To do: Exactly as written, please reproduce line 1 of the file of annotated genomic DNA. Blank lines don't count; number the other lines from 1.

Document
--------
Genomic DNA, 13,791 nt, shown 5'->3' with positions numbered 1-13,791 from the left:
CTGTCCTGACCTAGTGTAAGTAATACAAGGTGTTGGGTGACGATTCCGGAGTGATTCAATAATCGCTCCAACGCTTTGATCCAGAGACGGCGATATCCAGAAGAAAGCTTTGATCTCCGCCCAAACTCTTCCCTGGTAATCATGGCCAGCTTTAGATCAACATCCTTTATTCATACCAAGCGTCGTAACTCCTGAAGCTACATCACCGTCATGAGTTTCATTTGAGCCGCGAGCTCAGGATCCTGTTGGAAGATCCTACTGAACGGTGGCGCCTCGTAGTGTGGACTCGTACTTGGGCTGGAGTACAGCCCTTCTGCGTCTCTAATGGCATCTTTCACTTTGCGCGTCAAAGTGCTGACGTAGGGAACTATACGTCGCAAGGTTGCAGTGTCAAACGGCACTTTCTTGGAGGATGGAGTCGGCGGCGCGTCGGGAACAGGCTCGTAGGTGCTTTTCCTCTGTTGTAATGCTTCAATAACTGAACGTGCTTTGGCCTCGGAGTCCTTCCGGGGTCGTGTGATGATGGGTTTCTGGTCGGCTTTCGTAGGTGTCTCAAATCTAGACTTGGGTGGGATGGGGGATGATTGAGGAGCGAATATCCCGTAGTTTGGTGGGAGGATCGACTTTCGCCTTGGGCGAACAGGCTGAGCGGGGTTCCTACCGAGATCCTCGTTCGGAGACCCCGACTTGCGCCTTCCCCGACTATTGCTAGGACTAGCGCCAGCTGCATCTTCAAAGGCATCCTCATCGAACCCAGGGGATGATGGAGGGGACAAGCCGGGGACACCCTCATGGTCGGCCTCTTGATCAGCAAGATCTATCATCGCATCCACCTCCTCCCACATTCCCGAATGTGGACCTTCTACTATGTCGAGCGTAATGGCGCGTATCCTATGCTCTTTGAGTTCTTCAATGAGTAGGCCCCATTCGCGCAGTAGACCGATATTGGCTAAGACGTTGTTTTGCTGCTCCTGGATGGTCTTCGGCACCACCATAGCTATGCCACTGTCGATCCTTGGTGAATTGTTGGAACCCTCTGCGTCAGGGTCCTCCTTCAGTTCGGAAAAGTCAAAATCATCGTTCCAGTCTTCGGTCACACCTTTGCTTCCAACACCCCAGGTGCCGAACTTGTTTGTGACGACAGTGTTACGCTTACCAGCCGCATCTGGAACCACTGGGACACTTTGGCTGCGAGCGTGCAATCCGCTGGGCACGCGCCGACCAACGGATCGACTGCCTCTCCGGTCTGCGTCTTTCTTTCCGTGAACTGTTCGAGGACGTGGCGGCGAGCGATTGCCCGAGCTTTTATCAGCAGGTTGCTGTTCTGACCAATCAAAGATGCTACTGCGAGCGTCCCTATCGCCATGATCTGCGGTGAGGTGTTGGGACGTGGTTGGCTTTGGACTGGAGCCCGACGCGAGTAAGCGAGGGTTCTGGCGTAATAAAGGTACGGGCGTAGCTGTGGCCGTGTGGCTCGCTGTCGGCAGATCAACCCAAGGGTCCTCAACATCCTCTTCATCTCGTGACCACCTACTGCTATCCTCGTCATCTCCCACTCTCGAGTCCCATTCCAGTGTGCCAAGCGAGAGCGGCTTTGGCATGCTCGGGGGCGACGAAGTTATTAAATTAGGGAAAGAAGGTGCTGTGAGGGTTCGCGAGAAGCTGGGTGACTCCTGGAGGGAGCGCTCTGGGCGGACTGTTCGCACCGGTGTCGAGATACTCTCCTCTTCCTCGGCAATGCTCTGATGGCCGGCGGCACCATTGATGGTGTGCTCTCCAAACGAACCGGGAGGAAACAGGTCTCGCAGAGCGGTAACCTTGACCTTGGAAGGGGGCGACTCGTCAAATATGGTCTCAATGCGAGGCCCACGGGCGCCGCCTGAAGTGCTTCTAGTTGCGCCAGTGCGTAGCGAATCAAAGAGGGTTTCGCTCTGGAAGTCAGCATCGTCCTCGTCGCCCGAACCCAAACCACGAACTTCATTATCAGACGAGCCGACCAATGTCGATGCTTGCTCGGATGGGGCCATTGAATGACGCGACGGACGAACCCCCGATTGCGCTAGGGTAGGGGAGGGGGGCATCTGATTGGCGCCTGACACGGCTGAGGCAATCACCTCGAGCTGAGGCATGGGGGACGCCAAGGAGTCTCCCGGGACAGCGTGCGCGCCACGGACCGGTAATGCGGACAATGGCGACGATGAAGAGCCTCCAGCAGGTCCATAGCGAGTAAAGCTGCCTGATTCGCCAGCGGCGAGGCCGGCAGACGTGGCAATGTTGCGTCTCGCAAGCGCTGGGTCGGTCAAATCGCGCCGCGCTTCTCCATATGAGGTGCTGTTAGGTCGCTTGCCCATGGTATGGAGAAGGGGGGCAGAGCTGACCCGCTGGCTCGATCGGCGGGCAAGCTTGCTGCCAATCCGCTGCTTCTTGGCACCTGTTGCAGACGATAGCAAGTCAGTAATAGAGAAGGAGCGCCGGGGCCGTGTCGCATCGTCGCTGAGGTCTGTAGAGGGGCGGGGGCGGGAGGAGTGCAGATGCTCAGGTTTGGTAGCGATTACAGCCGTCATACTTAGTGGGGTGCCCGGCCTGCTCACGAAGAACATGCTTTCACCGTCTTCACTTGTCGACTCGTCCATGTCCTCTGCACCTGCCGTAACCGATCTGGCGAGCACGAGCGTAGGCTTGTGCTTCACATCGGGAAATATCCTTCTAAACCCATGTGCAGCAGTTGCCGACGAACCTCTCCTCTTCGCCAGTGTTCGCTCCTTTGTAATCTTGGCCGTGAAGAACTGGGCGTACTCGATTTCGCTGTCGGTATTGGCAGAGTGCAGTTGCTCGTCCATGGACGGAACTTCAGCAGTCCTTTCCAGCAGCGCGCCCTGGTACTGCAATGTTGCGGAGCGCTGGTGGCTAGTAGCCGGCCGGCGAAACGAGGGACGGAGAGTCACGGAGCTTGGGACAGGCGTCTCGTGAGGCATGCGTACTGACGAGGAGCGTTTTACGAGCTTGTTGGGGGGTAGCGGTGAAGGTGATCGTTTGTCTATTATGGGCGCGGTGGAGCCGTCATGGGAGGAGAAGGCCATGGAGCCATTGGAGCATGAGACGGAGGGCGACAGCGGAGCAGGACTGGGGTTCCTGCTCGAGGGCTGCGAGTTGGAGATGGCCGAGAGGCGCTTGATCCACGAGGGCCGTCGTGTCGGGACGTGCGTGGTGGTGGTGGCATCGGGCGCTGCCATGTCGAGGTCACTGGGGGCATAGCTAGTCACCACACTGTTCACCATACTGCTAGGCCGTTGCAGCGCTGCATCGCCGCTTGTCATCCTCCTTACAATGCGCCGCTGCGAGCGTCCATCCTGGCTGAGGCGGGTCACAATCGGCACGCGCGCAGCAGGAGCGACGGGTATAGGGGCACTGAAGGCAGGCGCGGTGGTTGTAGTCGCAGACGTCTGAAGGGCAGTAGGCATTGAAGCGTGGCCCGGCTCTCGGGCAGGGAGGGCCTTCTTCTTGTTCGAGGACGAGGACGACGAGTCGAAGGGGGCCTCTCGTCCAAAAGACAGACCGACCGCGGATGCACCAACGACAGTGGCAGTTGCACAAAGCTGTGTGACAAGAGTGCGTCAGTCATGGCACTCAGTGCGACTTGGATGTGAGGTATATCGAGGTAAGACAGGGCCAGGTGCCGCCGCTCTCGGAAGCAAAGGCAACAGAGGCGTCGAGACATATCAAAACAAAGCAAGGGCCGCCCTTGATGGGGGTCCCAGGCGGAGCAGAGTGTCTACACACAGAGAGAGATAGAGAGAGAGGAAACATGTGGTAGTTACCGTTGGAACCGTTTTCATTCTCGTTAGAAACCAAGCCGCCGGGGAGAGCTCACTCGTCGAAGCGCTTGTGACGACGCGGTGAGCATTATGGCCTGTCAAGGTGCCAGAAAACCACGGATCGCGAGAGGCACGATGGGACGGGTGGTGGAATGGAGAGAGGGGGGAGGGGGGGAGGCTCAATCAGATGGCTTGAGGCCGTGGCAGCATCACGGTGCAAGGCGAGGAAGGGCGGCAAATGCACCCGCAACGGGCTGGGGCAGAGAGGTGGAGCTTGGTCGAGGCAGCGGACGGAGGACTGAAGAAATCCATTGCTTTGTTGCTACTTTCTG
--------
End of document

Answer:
Genomic DNA, 13,791 nt, shown 5'->3' with positions numbered 1-13,791 from the left: